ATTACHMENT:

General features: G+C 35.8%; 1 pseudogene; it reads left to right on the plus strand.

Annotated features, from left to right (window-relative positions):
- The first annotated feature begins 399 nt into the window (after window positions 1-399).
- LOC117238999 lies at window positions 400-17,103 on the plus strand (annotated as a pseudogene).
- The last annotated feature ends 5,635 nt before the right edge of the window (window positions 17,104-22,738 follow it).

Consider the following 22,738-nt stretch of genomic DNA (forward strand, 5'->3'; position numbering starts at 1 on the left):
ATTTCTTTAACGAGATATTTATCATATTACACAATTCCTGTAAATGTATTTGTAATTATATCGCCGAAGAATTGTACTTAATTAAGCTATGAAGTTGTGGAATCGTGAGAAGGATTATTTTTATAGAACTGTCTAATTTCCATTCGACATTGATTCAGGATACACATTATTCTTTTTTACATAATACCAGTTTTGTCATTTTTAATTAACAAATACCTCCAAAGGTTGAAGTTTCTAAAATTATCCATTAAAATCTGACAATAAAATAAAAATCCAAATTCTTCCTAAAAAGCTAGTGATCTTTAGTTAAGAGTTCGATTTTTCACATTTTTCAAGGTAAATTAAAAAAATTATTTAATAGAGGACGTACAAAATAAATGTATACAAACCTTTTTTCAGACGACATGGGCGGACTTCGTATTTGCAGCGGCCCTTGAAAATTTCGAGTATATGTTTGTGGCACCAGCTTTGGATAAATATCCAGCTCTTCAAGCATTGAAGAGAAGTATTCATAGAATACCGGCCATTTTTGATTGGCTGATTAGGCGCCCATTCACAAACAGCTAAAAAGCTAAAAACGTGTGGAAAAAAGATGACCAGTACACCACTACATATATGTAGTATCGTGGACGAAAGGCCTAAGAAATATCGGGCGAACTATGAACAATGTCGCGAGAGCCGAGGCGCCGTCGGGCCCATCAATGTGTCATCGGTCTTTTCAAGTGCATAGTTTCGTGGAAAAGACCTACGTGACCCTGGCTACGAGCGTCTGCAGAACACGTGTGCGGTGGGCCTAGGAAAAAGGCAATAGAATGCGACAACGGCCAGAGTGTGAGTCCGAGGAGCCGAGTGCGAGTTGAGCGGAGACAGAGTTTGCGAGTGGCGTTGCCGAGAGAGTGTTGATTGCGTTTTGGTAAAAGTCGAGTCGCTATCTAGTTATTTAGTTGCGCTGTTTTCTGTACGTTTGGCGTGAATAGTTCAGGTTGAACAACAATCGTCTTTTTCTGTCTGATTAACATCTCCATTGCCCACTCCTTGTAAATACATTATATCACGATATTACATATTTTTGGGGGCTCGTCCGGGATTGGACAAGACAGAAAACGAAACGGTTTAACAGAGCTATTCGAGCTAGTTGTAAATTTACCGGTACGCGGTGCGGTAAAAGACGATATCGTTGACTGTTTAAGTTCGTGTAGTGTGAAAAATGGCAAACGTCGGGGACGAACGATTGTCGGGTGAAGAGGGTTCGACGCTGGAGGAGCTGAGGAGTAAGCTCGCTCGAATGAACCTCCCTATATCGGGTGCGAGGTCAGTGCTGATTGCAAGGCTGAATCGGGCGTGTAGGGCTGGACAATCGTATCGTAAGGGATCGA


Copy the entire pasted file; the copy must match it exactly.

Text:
General features: G+C 35.8%; 1 pseudogene; it reads left to right on the plus strand.

Annotated features, from left to right (window-relative positions):
- The first annotated feature begins 399 nt into the window (after window positions 1-399).
- LOC117238999 lies at window positions 400-17,103 on the plus strand (annotated as a pseudogene).
- The last annotated feature ends 5,635 nt before the right edge of the window (window positions 17,104-22,738 follow it).

Consider the following 22,738-nt stretch of genomic DNA (forward strand, 5'->3'; position numbering starts at 1 on the left):
ATTTCTTTAACGAGATATTTATCATATTACACAATTCCTGTAAATGTATTTGTAATTATATCGCCGAAGAATTGTACTTAATTAAGCTATGAAGTTGTGGAATCGTGAGAAGGATTATTTTTATAGAACTGTCTAATTTCCATTCGACATTGATTCAGGATACACATTATTCTTTTTTACATAATACCAGTTTTGTCATTTTTAATTAACAAATACCTCCAAAGGTTGAAGTTTCTAAAATTATCCATTAAAATCTGACAATAAAATAAAAATCCAAATTCTTCCTAAAAAGCTAGTGATCTTTAGTTAAGAGTTCGATTTTTCACATTTTTCAAGGTAAATTAAAAAAATTATTTAATAGAGGACGTACAAAATAAATGTATACAAACCTTTTTTCAGACGACATGGGCGGACTTCGTATTTGCAGCGGCCCTTGAAAATTTCGAGTATATGTTTGTGGCACCAGCTTTGGATAAATATCCAGCTCTTCAAGCATTGAAGAGAAGTATTCATAGAATACCGGCCATTTTTGATTGGCTGATTAGGCGCCCATTCACAAACAGCTAAAAAGCTAAAAACGTGTGGAAAAAAGATGACCAGTACACCACTACATATATGTAGTATCGTGGACGAAAGGCCTAAGAAATATCGGGCGAACTATGAACAATGTCGCGAGAGCCGAGGCGCCGTCGGGCCCATCAATGTGTCATCGGTCTTTTCAAGTGCATAGTTTCGTGGAAAAGACCTACGTGACCCTGGCTACGAGCGTCTGCAGAACACGTGTGCGGTGGGCCTAGGAAAAAGGCAATAGAATGCGACAACGGCCAGAGTGTGAGTCCGAGGAGCCGAGTGCGAGTTGAGCGGAGACAGAGTTTGCGAGTGGCGTTGCCGAGAGAGTGTTGATTGCGTTTTGGTAAAAGTCGAGTCGCTATCTAGTTATTTAGTTGCGCTGTTTTCTGTACGTTTGGCGTGAATAGTTCAGGTTGAACAACAATCGTCTTTTTCTGTCTGATTAACATCTCCATTGCCCACTCCTTGTAAATACATTATATCACGATATTACATATTTTTGGGGGCTCGTCCGGGATTGGACAAGACAGAAAACGAAACGGTTTAACAGAGCTATTCGAGCTAGTTGTAAATTTACCGGTACGCGGTGCGGTAAAAGACGATATCGTTGACTGTTTAAGTTCGTGTAGTGTGAAAAATGGCAAACGTCGGGGACGAACGATTGTCGGGTGAAGAGGGTTCGACGCTGGAGGAGCTGAGGAGTAAGCTCGCTCGAATGAACCTCCCTATATCGGGTGCGAGGTCAGTGCTGATTGCAAGGCTGAATCGGGCGTGTAGGGCTGGACAATCGTATCGTAAGGGATCGA